The world is experiencing an Industrial Revolution of Data. In any given minute the machines around us are tracking billions of mouse clicks, credit card swipes, and GPS coordinates. And increasingly this data is being saved, aggregated, and analyzed. These massive data flows present big challenges to firms, but also new opportunities for deriving insights.
A new class of professionals, called data scientists, have emerged to address the Big Data revolution. In this talk, I first discuss three core skills to their workflow: munging, modeling, and visualization. Then I present a case study of using these skills: the analysis of billions of call records to address customer churn at a North American telecom.
Munging is the process of transforming large data sets into a form suitable for analysis; this is often the most labor-intensive of the three steps. Modeling refers to the application of statistical learning to identify patterns or make predictions using features of the data. Data visualization is how these models are presented to human eyes.
The case study begins with a data set of several billion call records spread across millions of customers. This data was first munged to describe frequent calling networks. We next modeled how events propagated within these and found: customers with a cancellation event in their network were 700% more likely to terminate service than at baseline. Finally, we visualized this analysis by showing how cancellations spread in one metropolitan call network.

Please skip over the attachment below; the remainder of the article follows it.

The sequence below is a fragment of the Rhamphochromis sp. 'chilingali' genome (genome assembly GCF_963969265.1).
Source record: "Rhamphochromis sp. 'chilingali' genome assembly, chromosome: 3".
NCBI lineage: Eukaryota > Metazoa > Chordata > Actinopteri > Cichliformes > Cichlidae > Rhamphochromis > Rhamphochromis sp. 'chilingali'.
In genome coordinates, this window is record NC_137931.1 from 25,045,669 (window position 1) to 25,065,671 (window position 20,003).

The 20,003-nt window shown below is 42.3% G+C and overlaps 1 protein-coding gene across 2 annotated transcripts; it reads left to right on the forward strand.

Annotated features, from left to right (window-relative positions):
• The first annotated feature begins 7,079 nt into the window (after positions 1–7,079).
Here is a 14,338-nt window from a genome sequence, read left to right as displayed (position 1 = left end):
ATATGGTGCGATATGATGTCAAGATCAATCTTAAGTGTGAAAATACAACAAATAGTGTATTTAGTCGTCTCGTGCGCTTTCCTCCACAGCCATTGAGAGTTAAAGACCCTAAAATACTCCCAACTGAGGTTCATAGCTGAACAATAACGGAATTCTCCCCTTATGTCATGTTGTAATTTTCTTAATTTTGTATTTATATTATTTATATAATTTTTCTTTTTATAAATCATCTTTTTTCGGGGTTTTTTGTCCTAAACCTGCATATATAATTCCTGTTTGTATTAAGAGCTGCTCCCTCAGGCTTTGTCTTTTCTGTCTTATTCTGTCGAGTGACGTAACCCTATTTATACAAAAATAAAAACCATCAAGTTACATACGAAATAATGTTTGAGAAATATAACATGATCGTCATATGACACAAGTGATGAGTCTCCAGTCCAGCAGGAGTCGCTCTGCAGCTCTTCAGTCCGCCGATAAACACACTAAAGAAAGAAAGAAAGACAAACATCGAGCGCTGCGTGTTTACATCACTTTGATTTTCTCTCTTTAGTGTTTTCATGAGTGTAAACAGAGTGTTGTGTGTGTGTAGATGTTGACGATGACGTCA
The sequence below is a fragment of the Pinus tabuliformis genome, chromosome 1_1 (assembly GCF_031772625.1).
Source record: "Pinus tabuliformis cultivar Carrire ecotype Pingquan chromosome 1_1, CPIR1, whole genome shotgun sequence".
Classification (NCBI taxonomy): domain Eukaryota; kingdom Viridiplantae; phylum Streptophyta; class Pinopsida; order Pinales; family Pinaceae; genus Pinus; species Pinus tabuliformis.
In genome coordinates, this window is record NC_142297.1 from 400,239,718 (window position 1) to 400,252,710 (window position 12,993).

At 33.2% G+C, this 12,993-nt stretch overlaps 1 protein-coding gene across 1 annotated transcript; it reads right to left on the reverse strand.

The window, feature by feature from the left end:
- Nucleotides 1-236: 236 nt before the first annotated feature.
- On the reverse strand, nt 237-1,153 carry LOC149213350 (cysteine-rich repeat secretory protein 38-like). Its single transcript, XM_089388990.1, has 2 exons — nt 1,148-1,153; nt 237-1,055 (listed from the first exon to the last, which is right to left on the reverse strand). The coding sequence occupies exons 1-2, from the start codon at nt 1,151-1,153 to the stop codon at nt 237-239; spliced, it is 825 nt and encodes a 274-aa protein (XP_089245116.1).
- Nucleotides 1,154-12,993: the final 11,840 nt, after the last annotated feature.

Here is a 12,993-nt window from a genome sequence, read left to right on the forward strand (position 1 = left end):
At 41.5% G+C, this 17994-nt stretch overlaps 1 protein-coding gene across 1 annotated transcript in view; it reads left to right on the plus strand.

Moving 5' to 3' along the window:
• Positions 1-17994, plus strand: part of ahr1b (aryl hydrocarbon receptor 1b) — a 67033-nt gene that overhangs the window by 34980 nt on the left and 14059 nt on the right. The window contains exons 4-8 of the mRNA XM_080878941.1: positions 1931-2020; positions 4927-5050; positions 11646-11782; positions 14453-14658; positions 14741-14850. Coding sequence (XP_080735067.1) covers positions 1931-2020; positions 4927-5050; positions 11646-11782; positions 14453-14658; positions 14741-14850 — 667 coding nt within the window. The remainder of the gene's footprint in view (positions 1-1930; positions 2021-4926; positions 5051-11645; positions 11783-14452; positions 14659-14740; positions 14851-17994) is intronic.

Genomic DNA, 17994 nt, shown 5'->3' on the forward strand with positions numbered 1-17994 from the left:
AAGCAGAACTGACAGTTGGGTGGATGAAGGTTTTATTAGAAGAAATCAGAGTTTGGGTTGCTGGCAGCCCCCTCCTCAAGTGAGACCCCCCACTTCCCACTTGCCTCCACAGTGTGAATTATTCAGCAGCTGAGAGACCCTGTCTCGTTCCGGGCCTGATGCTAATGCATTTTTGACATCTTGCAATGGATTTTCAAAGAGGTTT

Michael Driscoll has a decade of experience developing large-scale databases and predictive algorithms for digital media, financial, and life sciences firms. He is the CEO and co-founder at Metamarkets, and Chairman of Dataspora LLC, a big data & analytics consultancy he founded in 2007. Previously, he founded the online retailer, CustomInk.com, and worked as a software engineer for the Human Genome Project. Michael holds a Ph.D. in Bioinformatics from Boston University and an A.B. from Harvard College.